AVOIDING THE OBVIOUS MISTAKES IN PRACTICE DESIGN
Updated: Jul 18, 2019
Not every dentist is fortunate enough to have a purpose built practice. If you can count yourself amongst these lucky few then, provided your architect took on board how dentistry works, it should all be going swimmingly. And sorry but no excuses if it isn’t.
On the other hand your practice may be operating in a building that was never designed to meet the requirements of modern dentistry. So how do you overcome the inevitable problems that we euphemistically call challenges? In real terms, it’s highly unlikely you can overcome them all. What you can do is adhere to some fundamental rules that you should consider are set in stone and secondly avoid the mistakes that trip up so many in the profession.
I don’t claim any of the following points are rocket science. Having said that, it is amazing how many mistakes can be (and frequently are) made:
If you are refurbishing, renovating or extending then leave project management to experts. Your time is better spent doing dentistry
Ensure that your designer really understands how you and your practice work. Ask awkward questions to reassure yourself that the person you choose has experience and doesn’t try and pull the wool over your eyes. Make sure you look at some examples of your designer’s work and how well available space has been used before you commit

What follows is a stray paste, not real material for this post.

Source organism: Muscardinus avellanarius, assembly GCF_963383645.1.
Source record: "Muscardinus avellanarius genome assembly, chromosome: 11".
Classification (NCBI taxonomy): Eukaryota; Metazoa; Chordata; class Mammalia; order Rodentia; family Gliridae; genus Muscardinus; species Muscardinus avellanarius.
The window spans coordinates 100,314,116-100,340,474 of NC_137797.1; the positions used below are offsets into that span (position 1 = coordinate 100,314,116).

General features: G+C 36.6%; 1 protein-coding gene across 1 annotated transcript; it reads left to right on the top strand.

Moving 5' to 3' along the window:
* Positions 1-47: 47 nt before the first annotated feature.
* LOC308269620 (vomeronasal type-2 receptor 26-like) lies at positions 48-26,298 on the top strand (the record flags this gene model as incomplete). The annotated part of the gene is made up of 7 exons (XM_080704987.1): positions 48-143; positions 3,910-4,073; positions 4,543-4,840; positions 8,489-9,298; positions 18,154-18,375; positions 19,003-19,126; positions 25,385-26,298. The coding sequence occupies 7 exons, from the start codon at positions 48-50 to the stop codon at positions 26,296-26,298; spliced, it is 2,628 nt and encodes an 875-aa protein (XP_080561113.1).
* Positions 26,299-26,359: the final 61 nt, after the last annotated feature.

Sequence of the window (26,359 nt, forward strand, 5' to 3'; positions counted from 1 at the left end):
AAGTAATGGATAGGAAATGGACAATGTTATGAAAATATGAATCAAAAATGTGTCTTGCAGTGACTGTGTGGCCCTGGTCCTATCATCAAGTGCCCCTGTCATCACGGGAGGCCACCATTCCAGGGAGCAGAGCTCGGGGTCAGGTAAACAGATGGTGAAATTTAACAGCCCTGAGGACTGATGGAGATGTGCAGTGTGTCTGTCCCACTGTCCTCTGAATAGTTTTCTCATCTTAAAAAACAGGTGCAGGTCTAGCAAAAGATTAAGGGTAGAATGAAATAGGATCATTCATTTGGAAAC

Pay attention to details such as lighting and branding
Make sure your external and internal signing is clear and user friendly. Bad signing is commonplace and has a truly negative effect on how your practice is perceived
Don’t think patients don’t notice untidiness and clutter anywhere and everywhere in the practice. They do. Particularly take a critical look at the work surfaces in your surgery
It’s easy to become complacent, particularly when you have a very busy practice. If your reception and waiting room areas look a bit tired then you may not see any point in refreshing them. What you need to keep in mind is that when patients leave your practice they take the whole experience with them
The bottom line here is whether you consider dentistry is competing in the High Street and patients are consumers or whether nothing has, or is likely to change in your chosen profession.